Last week’s stock market gyrations had pundits professing that the 10-year Treasury note was to blame.
You may be wondering exactly what that means for you. Because with all the anxious screeching on the financial shows, it can sound rather scary.
I’m here to tell you to relax. Like many things pundits say are bad nowadays, it’s actually a good thing.
During the years of zero percent interest rates under President Obama, the US had a 1.6 percent average growth rate over his eight-year term.
The truth is, that economy was reliant on artificially low rates, and the very low 10-year yields translated into a low-growth, stagnant “gig” economy.
Today’s economy is stronger by pretty much every economic indicator. And the Fed has raised rates five times since President Trump won the election, compared with just once under Obama.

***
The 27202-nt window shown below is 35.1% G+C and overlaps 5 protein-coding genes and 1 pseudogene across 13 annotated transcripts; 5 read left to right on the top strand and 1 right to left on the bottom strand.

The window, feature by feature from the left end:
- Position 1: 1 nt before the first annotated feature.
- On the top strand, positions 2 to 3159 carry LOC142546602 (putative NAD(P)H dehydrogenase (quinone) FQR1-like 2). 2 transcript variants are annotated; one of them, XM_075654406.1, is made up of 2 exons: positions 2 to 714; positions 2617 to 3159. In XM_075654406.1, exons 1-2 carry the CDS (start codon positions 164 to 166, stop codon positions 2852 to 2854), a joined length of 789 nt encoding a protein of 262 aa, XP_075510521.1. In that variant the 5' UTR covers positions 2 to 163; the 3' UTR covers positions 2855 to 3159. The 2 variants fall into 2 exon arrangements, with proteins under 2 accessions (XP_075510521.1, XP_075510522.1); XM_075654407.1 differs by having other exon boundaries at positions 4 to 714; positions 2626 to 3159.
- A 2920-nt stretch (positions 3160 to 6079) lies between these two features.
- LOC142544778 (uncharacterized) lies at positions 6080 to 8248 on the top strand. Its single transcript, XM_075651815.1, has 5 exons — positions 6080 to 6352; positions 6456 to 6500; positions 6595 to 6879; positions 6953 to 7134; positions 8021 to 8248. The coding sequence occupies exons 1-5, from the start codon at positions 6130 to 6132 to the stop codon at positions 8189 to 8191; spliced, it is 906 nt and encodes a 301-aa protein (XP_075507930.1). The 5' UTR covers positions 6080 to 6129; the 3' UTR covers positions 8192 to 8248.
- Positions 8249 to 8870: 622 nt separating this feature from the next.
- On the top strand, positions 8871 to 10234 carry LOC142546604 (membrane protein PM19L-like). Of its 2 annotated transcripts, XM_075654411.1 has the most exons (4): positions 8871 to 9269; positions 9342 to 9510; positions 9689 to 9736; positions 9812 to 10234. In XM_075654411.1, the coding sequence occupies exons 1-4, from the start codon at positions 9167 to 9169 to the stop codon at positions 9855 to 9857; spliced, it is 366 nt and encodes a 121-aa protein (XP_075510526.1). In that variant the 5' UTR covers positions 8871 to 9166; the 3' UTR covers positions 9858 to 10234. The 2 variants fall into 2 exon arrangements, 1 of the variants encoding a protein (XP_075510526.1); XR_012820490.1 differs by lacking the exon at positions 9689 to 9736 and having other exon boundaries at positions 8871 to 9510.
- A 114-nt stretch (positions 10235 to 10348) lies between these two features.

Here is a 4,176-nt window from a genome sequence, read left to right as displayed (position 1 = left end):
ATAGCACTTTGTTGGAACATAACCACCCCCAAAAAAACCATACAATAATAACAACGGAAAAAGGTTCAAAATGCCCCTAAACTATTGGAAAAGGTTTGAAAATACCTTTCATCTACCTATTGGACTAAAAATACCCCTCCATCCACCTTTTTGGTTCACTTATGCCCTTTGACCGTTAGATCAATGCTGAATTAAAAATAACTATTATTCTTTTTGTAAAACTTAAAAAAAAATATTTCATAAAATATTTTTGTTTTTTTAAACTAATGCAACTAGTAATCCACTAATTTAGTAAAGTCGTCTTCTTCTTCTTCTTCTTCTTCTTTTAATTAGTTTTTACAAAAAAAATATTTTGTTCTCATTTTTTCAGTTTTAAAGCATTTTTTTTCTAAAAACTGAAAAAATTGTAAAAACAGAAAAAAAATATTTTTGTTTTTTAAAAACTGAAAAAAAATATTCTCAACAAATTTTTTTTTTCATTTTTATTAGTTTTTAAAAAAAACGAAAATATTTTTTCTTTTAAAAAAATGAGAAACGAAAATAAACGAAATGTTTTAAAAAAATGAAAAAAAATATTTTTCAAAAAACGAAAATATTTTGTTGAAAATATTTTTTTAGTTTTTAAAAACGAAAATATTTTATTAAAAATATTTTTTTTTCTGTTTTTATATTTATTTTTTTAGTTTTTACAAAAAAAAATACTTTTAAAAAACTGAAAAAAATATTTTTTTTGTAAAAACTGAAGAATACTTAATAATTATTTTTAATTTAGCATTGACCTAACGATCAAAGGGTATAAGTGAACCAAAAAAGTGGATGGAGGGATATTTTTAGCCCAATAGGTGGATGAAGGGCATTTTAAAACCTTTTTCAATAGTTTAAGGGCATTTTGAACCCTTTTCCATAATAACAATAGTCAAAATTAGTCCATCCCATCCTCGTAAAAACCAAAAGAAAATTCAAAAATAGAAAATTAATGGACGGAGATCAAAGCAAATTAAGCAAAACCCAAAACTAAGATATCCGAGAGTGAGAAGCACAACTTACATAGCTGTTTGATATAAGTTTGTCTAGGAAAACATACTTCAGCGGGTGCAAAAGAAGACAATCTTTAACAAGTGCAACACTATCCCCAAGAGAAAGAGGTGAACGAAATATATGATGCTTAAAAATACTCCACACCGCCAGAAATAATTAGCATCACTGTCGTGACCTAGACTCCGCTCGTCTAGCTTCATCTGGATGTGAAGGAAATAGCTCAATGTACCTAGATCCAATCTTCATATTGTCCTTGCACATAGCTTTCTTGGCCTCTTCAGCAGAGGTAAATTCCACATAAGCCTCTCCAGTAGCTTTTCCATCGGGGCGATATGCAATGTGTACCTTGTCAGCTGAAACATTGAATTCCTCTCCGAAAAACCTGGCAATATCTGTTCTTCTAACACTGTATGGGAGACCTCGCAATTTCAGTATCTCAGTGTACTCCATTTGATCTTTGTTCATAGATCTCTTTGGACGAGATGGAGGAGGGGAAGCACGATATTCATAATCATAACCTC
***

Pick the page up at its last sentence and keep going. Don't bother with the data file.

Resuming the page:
The Fed moves the short-term yields, like credit card rates, auto loans and short-term bills. But the 10-year has agreed with the Federal Reserve and moved yields up on its own, affirming the view that the economy is strong and vibrant.
So, yes, car loan rates will move up a few bucks off of teaser rates, and mortgage rates are also up, hitting 4.58 percent, according Freddie Mac, the defunct government mortgage machine.